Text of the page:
Fuck the mani-cam: It’s time to point the lens at those who police our bodies

Ever woken up in the middle of night and wondered about the state of Jennifer Aniston’s cuticles? What about Reece Witherspoon’s? Maybe you’ve stopped dead in your tracks during your busy schedule to stress about whether Angelina Jolie’s finger-bling will match her dress?

Well, stress no more, ladies! The good folks at E! have all our worries covered.

Awards season is upon us, and like every over-hyped Hollywood event rife with awkward speeches and feigned enthusiasm, the red carpet is a flurry with reporters asking the most talented female actors in the country “who” they’re wearing (sometimes they fill time by asking questions about their acting, too.)

The Screen Actors Guild (SAG) awards was held in Los Angeles this week and — swarming the fringes of the red carpet — reporters and photographers took every opportunity possible to get their voyeur goggles on — scrutinizing the bodies of female celebrities as they walked past.

The “Mani-Cam’” was one of the torture instruments used this year to maximize the creepy surveillance experience. In case you haven’t heard, the Mani-Cam is a camera propped up on a miniature stage with a red carpet. The purpose? To capture close-up pictures of women’s hands, focusing on everything from the quality of their manicures, nail polish, jewellery and (SHOCK HORROR!) the state of their hand-wrinkles.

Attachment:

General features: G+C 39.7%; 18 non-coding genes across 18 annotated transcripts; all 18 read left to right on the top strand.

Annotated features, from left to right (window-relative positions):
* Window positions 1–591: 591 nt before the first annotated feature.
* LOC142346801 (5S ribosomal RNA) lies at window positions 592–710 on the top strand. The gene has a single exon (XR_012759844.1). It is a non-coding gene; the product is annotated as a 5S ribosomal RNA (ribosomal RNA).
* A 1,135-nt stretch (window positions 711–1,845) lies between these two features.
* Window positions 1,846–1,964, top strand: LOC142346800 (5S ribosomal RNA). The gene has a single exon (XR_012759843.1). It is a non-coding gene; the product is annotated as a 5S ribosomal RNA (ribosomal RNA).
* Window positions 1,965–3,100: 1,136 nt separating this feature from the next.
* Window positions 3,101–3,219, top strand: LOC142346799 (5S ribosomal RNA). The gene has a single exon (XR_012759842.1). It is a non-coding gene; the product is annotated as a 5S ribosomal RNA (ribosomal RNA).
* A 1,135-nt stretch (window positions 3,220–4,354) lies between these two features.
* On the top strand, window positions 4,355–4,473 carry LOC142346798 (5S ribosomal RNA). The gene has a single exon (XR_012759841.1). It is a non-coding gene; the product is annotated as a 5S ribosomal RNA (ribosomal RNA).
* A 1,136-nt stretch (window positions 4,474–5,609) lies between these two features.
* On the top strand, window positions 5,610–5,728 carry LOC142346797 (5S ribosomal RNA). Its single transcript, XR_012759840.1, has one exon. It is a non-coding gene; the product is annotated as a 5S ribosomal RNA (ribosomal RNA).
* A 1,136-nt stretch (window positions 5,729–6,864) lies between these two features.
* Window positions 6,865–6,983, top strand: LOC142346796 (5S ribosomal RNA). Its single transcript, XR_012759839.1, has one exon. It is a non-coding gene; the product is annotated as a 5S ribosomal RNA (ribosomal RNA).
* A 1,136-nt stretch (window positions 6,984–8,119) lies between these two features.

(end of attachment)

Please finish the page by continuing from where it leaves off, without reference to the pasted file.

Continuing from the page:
Joining the ranks of the equally idiotic “Stiletto-Cam” and the controversial “360 Glam Cam” that had Cate Blanchett asking “do you do that to the guys?”, the Mani-Cam caused a stir this year when celebrities such as Julianne Moore, Jennifer Aniston and Reece Witherspoon refused to participate. Responding with uncomfortable giggles and using Sofia Vergara as a distraction, those who refused to strut their fingers down the miniature catwalk left reporter Maria Manounos red-faced and standing on her own, forced to search for the next woman to entrap.

Discussing the Mani-Cam around the water cooler this morning, I was struck by just how blasé people tend to be about the surveillance of women’s bodies in the media (and in general); palming the Mani-Cam off as nothing but “a bit of fun” and “something the actors are used to.” After all, this isn’t the first time they’ve been stalked by reporters at a red-carpet event, right? But the Mani-Cam isn’t an innocuous part of our celebrity-obsessed culture; it is yet another device used to shame women — and it’s making the female celebrities involved, and those watching, really uncomfortable.

What’s next? The nostril-cam for all those nasal enthusiasts out there? Or the anal-cam for those of us who wish to judge the quality of a bleached versus non-bleached anus? When will this relentless surveillance of our bodies end? And what’s driving it?